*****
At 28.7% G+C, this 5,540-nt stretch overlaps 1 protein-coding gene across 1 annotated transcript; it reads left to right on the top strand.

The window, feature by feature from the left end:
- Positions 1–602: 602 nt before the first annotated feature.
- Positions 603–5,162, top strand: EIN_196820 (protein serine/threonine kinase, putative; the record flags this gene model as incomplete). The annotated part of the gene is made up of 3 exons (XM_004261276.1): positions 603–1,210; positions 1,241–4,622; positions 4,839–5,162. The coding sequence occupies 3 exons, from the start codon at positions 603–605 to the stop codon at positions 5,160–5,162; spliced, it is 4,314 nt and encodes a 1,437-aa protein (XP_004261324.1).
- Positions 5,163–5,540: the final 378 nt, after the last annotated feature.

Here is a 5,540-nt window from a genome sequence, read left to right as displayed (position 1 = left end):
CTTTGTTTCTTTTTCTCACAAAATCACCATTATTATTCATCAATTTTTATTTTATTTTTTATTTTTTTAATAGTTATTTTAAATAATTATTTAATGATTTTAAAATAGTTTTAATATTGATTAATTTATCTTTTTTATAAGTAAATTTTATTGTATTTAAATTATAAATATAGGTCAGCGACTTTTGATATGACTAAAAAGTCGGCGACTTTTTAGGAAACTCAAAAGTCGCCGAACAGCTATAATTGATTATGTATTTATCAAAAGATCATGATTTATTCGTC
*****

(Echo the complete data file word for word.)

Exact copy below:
At 28.7% G+C, this 5,540-nt stretch overlaps 1 protein-coding gene across 1 annotated transcript; it reads left to right on the top strand.

The window, feature by feature from the left end:
- Positions 1–602: 602 nt before the first annotated feature.
- Positions 603–5,162, top strand: EIN_196820 (protein serine/threonine kinase, putative; the record flags this gene model as incomplete). The annotated part of the gene is made up of 3 exons (XM_004261276.1): positions 603–1,210; positions 1,241–4,622; positions 4,839–5,162. The coding sequence occupies 3 exons, from the start codon at positions 603–605 to the stop codon at positions 5,160–5,162; spliced, it is 4,314 nt and encodes a 1,437-aa protein (XP_004261324.1).
- Positions 5,163–5,540: the final 378 nt, after the last annotated feature.

Here is a 5,540-nt window from a genome sequence, read left to right as displayed (position 1 = left end):
CTTTGTTTCTTTTTCTCACAAAATCACCATTATTATTCATCAATTTTTATTTTATTTTTTATTTTTTTAATAGTTATTTTAAATAATTATTTAATGATTTTAAAATAGTTTTAATATTGATTAATTTATCTTTTTTATAAGTAAATTTTATTGTATTTAAATTATAAATATAGGTCAGCGACTTTTGATATGACTAAAAAGTCGGCGACTTTTTAGGAAACTCAAAAGTCGCCGAACAGCTATAATTGATTATGTATTTATCAAAAGATCATGATTTATTCGTC